In case you missed it, a few weeks ago, the U.S. House passed a bill — The Private Property Rights Implementation Act of 2006 — that, if ultimately approved, would give private property owners increased protection from regulatory takings. Here’s an excerpt from yesterday’s Cincinnati Enquirer article on the bill:
A property-rights bill written by U.S. Rep. Steve Chabot – and recently passed by the U.S. House – would allow developers and other property owners to sue in federal court if local zoning regulations restrict the use of their property. The bill expands the national debate over eminent domain – the principle that allows government to take private property for public use – into a related but more obscure area of the law known as “regulatory takings,” in which the government doesn’t take the property but decreases its value by restricting what the owner can do with it. . . . Chabot said citizens should be allowed to go to federal court when their rights guaranteed by the U.S. Constitution are violated. And the Fifth Amendment says “no person shall … be deprived of life, liberty, or property, without due process of law; nor shall private property be taken for public use, without just compensation.” “People deserve the same protections as they would any other constitutional protection, like freedom of speech, freedom of religion – and freedom from having your property taken from you,” he said. . . . The decision to sue in state or federal court would be a case-by-case decision made by property owners and their lawyers, and there are many practical and legal reasons why zoning disputes would continue to stay in state courts. And Ohio tends to give more weight to property rights, as evidenced by the July decision that found Norwood had violated the constitutional rights of three owners by taking their properties by eminent domain for a shopping and office complex. . . . But Chabot said the legislation is less a reaction to Kelo and more in response to a 2004 case, San Remo Hotel v. City and County of San Francisco. The city had told the hotel it couldn’t convert a residential hotel for use by tourists, and the ordinance was upheld in the California courts. The hotel took the case to federal court – but both the district court and an appeals court ruled that the federal courts couldn’t even take up the issue because it had already been decided by the state courts.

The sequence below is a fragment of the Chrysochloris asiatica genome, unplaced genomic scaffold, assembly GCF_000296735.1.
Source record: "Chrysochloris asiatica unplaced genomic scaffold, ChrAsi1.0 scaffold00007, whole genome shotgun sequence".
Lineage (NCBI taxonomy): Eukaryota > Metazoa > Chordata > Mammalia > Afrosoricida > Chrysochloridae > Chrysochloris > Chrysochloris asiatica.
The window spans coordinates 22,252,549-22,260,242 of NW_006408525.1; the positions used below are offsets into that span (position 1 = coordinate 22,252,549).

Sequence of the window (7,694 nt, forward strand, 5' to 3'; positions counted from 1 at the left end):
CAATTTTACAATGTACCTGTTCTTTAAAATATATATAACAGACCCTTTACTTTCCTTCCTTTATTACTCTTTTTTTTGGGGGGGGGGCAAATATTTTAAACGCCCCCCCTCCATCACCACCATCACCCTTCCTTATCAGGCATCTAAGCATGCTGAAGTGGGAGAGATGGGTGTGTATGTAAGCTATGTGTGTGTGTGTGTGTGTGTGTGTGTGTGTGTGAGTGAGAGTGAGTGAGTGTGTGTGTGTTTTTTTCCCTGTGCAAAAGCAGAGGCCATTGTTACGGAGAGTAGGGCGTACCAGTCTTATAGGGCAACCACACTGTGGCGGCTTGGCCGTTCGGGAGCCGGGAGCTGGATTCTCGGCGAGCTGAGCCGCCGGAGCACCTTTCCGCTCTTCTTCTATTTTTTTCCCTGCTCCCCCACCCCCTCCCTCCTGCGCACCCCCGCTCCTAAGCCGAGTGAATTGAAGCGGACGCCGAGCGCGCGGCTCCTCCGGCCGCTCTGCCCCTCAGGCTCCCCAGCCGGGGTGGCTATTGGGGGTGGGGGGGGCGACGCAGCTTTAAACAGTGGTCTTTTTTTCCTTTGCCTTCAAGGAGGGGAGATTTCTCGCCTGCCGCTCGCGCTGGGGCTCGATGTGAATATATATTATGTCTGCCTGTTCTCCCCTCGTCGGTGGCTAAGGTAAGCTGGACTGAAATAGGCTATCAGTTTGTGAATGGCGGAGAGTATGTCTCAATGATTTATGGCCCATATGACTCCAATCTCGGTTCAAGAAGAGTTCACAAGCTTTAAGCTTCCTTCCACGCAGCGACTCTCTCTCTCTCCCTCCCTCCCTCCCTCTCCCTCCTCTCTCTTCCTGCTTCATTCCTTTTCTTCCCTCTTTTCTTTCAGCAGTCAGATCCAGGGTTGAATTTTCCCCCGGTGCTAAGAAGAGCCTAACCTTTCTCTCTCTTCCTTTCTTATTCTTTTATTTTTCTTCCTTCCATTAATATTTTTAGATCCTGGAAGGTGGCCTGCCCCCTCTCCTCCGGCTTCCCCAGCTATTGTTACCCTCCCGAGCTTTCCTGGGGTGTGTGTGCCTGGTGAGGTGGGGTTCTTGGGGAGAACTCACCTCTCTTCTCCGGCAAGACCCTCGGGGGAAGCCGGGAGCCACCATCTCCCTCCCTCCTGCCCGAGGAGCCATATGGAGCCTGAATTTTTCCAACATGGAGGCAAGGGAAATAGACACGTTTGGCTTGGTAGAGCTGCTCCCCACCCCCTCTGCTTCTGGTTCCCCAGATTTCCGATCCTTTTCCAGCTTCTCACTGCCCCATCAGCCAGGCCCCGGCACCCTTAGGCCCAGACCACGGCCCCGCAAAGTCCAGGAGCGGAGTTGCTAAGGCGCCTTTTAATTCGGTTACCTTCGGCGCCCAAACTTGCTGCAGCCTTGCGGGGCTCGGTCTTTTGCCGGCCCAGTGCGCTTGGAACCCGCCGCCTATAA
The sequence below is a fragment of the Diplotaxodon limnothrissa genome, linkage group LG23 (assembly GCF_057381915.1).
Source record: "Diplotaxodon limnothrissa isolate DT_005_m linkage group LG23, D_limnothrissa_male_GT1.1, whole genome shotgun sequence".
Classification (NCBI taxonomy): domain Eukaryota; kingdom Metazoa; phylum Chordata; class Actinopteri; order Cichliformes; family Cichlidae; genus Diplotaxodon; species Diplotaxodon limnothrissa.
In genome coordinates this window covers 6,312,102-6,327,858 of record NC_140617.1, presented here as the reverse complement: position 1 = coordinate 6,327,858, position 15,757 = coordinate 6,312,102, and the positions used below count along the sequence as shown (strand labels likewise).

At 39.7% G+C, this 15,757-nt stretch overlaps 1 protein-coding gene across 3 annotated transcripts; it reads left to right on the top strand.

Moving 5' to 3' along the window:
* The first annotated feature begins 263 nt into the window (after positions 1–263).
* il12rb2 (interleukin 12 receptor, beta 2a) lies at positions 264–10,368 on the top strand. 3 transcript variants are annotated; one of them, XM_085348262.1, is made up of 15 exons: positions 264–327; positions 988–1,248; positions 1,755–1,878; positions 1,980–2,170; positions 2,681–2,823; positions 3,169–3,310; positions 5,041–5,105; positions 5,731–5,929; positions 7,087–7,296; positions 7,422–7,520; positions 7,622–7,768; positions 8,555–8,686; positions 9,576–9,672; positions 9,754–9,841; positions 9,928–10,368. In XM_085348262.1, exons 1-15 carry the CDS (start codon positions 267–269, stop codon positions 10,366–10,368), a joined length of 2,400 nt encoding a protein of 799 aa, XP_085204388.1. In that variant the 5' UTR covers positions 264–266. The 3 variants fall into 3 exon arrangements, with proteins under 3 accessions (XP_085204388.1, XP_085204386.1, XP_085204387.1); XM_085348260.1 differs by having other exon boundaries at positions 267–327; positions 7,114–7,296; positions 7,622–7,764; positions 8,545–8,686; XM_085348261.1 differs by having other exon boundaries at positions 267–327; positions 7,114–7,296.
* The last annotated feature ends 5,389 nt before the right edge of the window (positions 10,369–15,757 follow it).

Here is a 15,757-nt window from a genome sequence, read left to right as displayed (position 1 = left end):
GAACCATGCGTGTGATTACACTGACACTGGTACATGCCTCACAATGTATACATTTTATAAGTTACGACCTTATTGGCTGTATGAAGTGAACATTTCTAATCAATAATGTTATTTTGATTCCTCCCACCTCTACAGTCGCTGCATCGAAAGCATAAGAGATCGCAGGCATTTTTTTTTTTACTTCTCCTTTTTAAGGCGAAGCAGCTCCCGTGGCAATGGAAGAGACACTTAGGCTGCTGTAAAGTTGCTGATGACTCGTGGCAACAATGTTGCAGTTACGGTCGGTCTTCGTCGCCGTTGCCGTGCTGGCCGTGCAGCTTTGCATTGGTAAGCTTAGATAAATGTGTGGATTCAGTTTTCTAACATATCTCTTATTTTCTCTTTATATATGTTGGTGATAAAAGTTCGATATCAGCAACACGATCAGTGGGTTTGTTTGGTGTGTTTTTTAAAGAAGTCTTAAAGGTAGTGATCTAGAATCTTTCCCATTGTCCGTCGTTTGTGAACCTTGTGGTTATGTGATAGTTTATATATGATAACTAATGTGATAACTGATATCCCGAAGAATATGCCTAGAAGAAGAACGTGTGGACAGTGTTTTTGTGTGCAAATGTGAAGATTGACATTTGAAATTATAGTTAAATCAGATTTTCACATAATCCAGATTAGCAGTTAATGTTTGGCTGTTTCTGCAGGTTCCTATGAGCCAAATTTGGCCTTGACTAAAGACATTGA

This bill would address a serious issue related to regulatory takings, but not the one you might expect. Chabot’s bill does not deal with the issue of just compensation for regulatory takings, a la Oregon’s Measure 37 and the four measures on the ballot in Arizona, California, Idaho, and Washington this November. Instead, it would address a serious procedural hurdle that regulatory takings victims face — the denial of federal court review of their takings claims. In the SCOTUS decision in Williamson County Regional Planning Cammission v. Hamilton Bank, the Court ruled that federal takings claimants had to raise and lose their just compensation claims in state courts before their claims could be reviewed (i.e. were “ripe”) in federal court. But this leads to several problems. First, state courts rarely rule in favor of regulatory takings victims. But even worse is that the Williamson County ruling conflicts with the provisions of the Full Faith and Credit Act that require federal courts to follow the decisions of state courts; this involves the legal concept of preclusion, which basically says that a court’s final decision on an issue is final and will not be revisited. So this conflict has trapped regulatory takings victims seeking just compensation through the courts. They can’t go to federal court without exhausting the remedies through the state courts, but if the state courts ultimately rule against them, then the federal courts won’t hear them, making the victim’s only hope that SCOTUS will hear the case, which is unlikely given the limited number of cases they agree to hear in any given year. Of course, this situation places victims of property rights infringement in a terrible spot. In fact, it singles them out — others bringing suits based on the infringement of other Constitutional rights (speech, religion, etc.) have the option of pursuing remedies in state or federal courts. This just provides another illustration of how far the erosion of property rights has gone. We’ll defend vigourously our rights to free speech, religion, press, etc., but when it comes to defending THE foundational right underlying our constitutional republic and free market system, we as a society have sat back, turned a blind eye, and let the courts and elected officials run roughshod over them. Kudos to Rep. Chabot for taking a step to push back against the erosion of property rights protections.